After four years of war raging in Syria, the sight of armed military checkpoints has become almost normal to the population. This has prompted Syrians to devise ways to facilitate their transportation across these checkpoints, even if one were not sought after by this or that security branch, as is the norm.
Many Alawi villagers from the coastal region prefer to use minibuses rather than the larger Pullmans of larger transportation companies in their travel to Damascus; particularly following numerous kidnappings that occurred these Pullmans. These minbuses travel straight from their villages to Damascus, without having to wait for hours on end at checkpoints. Rather, they cross the military line on these checkpoints, norally resevred for military vehicles and ambulances. As soon as the minibus approached the checkpoint, the driver will utter a pseudo-password of "hey, mate" [in the distinct manner of Alawi villagers, denoting kinship]; thus denoting that all passengers aboard are regime loyalists. There would be no room for doubt of someone aboard being wanted by security, or for military service.
Coastal Cities Now Have Gates!
After the war spread to most areas of Syria, the regime resorted to completely sealing off cities' subsidiary entrances, in addition to placing checkpoints on the main entrances.
There are two checkpoints in Latakia, one of which was placed on the Aleppo road outside the city, while the other one on its southern entrance is called "the university" checkpoint. Muhammad from Jableh [in the Lattakia province], describes the situation in Lattakia as being relatively better than other cities, for its residents. He says: "Being the son of Jableh in the Lattakia region, I generally pass without having my identity checked when I enter Lattakia. They [the regime] generally check us, city inhabitants, when they search for those wanted for compulsory [military] service."
Elements barriers at Lattakia's entrances do not subject residents of Lattakia, Jableh or even of Banias and Tartous to ID checks; whereas reaidents of other areas, such as Damascus, Aleppo, Idlib, and other cities, are subject to considerable scrutiny before being allowed to pass.
And in the area between on the Jableh-Lattakia road, which also is the international highway connecting the city to Damascus, the [pro-regime] "National Defense" militias set up a checkpoint at the al-Mzayraah village bridge. The checkpoint scrutinizes each car coming out of Lattakia in the Jableh, Tartus, Damascus, or even Lebanon direction. This checkpoint is known for its random and improvised searches, and for limiting their search to vehciles with license plates belonging to other cities and provinces, or those heading to Lebanon. If a specific name arouses their suspicion, the person will be carted off to their secret gaols.
As for Jableh, characterized by its sectarian diversity, two checkpoints were created. One was placed at Jableh's northern entrance coming from Lattakia, under the control of Military Security; this checkpoint cheks for IDs of females and, more particularly, males, and makes sure that they are not wanted by any security agency. The other checkpoint is located at Jableh's southern entrance coming in from Tartous and the Jableh countryside, and exclusively checks vehicles coming from the interior provinces.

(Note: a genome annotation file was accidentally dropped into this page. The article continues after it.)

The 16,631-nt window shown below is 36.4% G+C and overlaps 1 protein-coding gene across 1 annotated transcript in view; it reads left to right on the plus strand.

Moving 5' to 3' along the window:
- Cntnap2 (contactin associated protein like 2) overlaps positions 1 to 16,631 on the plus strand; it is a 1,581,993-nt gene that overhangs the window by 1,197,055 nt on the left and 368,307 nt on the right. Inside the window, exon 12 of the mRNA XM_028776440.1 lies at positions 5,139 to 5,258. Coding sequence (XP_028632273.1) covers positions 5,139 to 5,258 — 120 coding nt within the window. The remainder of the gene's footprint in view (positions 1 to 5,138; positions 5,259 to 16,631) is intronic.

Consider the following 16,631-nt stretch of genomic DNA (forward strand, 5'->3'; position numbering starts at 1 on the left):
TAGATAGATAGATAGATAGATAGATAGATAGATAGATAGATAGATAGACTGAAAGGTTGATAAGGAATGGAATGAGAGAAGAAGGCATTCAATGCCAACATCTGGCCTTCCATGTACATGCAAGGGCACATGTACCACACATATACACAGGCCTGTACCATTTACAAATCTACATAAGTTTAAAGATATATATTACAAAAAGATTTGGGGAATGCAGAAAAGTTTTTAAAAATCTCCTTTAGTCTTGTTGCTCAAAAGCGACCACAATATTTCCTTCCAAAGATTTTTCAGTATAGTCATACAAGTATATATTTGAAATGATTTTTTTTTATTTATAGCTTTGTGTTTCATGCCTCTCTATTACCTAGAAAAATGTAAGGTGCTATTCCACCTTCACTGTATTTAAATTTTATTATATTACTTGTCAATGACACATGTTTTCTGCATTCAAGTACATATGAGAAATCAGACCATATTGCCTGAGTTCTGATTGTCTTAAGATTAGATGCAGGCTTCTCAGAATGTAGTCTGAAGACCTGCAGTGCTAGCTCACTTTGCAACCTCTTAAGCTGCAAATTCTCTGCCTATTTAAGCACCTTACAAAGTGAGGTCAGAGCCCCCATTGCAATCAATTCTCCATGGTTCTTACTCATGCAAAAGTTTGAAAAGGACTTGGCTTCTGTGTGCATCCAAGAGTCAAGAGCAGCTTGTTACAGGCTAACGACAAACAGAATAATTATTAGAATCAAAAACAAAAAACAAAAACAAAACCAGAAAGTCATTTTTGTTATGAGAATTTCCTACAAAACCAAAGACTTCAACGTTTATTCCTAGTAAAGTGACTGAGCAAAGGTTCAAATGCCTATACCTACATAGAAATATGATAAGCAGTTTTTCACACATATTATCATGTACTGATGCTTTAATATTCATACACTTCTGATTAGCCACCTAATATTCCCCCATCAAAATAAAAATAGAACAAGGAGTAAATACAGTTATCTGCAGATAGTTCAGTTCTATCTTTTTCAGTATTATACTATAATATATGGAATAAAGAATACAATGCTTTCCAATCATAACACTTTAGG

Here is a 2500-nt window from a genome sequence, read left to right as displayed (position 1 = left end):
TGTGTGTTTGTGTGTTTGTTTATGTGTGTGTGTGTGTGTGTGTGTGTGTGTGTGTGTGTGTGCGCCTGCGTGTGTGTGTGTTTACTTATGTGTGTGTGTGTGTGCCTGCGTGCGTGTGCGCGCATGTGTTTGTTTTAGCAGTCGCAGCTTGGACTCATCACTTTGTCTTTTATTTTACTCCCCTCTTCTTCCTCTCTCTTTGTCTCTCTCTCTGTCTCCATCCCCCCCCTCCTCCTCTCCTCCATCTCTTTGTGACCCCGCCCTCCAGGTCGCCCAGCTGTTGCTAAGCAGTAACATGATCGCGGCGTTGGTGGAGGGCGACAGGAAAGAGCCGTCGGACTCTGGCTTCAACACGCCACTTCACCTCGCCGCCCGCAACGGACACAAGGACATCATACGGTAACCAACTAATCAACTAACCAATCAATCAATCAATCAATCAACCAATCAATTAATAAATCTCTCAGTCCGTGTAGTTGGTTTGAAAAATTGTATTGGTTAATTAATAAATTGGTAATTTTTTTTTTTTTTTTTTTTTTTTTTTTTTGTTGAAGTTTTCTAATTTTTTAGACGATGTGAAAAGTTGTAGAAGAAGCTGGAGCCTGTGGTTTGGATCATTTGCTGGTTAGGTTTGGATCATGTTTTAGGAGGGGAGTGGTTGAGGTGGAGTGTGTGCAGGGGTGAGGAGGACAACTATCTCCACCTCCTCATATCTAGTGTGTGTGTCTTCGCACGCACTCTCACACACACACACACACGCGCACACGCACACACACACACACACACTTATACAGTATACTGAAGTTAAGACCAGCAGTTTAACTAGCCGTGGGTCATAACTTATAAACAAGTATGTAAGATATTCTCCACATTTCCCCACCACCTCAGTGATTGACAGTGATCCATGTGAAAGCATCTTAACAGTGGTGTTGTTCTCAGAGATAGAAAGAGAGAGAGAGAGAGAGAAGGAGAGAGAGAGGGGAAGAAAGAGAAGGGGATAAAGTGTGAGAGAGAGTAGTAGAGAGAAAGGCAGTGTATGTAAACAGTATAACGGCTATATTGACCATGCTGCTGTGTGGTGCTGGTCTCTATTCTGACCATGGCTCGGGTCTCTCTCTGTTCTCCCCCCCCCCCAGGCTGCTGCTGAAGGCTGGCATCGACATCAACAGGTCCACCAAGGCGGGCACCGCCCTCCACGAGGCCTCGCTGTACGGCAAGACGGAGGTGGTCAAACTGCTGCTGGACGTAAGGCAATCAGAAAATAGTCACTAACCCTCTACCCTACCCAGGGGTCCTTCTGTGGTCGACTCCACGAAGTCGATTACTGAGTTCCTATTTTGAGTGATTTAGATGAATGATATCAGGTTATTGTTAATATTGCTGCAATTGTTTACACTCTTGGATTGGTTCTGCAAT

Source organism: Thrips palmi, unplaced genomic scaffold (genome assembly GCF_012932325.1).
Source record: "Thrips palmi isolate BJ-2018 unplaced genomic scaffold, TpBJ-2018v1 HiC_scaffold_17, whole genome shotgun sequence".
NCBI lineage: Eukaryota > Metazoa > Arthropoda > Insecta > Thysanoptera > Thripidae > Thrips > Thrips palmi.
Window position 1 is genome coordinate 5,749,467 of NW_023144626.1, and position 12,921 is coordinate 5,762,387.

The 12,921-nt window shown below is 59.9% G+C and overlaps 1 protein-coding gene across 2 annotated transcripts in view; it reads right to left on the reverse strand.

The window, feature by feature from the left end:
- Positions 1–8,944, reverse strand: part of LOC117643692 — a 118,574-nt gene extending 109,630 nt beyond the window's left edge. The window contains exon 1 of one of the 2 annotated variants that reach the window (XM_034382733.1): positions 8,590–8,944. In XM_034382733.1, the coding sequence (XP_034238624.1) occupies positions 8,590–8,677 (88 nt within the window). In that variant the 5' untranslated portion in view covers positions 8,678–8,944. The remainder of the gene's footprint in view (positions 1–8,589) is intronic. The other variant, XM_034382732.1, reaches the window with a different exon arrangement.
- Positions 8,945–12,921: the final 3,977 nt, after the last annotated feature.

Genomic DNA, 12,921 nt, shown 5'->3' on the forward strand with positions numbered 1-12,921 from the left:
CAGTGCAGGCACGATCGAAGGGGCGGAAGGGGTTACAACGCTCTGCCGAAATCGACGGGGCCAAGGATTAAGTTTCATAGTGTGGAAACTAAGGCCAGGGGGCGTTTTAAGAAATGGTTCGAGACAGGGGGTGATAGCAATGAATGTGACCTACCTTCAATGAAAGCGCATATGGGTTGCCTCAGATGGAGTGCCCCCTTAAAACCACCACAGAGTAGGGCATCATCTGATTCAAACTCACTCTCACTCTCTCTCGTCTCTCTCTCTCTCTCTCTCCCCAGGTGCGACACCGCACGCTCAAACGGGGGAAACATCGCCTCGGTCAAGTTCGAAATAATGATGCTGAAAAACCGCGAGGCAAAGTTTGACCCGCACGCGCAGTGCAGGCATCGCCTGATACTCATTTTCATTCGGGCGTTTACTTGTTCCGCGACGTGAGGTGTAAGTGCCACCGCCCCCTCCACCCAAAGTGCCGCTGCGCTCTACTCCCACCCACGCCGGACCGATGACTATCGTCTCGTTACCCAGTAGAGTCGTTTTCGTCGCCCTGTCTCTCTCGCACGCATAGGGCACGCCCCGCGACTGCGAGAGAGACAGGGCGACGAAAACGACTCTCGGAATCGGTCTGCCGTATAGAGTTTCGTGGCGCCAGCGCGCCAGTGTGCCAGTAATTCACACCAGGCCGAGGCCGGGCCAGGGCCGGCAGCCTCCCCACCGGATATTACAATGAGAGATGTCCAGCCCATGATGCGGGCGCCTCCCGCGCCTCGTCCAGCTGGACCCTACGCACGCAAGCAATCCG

No Need for Checkpoints in Lattakia!
A security city par excellence such as Lattakia currently is, has no need for checkpoints between its neighborhoods; to the extent where a joke started spreading across the city, saying that evere Lattakia resident has two secruity men who tail his every move. In fact, most Lattakia checkpoints were set up either to remove cars' tinted windows, or to search for young men requested for their compulsory military service.
Amer, a young man who has performed his military service, is however worried to be called up for reserve duty. He says: "I try as much as possible to avoid checkpoints. I always use sideways, trying to slip between narrow and densely populated neighborhoods to get to work; or when I go for fun with my friends. I never pass through one of the flying checkpoints [impromptu, set up and removed at whim]. My friends and I try to inform each other of any such flying checkpoint, so that we can avoid it."
Death Chases Us!
We heard many tales of the restlessness prevalent among the regime's soldiers actually performing their mandatory service or called up for their reserve service. Some of them have actually found new ways to protect themselves: Some pay bribes to be transferred from the area to which they are assigned back to his own village or city, for service at one of the local checkpoints. It does not always end well, however; one soldier from the Banias region, who had been injured in the clashes around Aleppo between the regime's army and opposition factions, was transferred to the Hrayssoun village checkpoint, on the international highway linking Damascus and Lattakia.
One of his relatives tells Rozana: "It seems that death was chasing my relative, ever since Aleppo. After having been pleased by his presence among us, he suffered a traffic accident when an inebriated doctor bumped into his checkpoint, and killed him instantly!"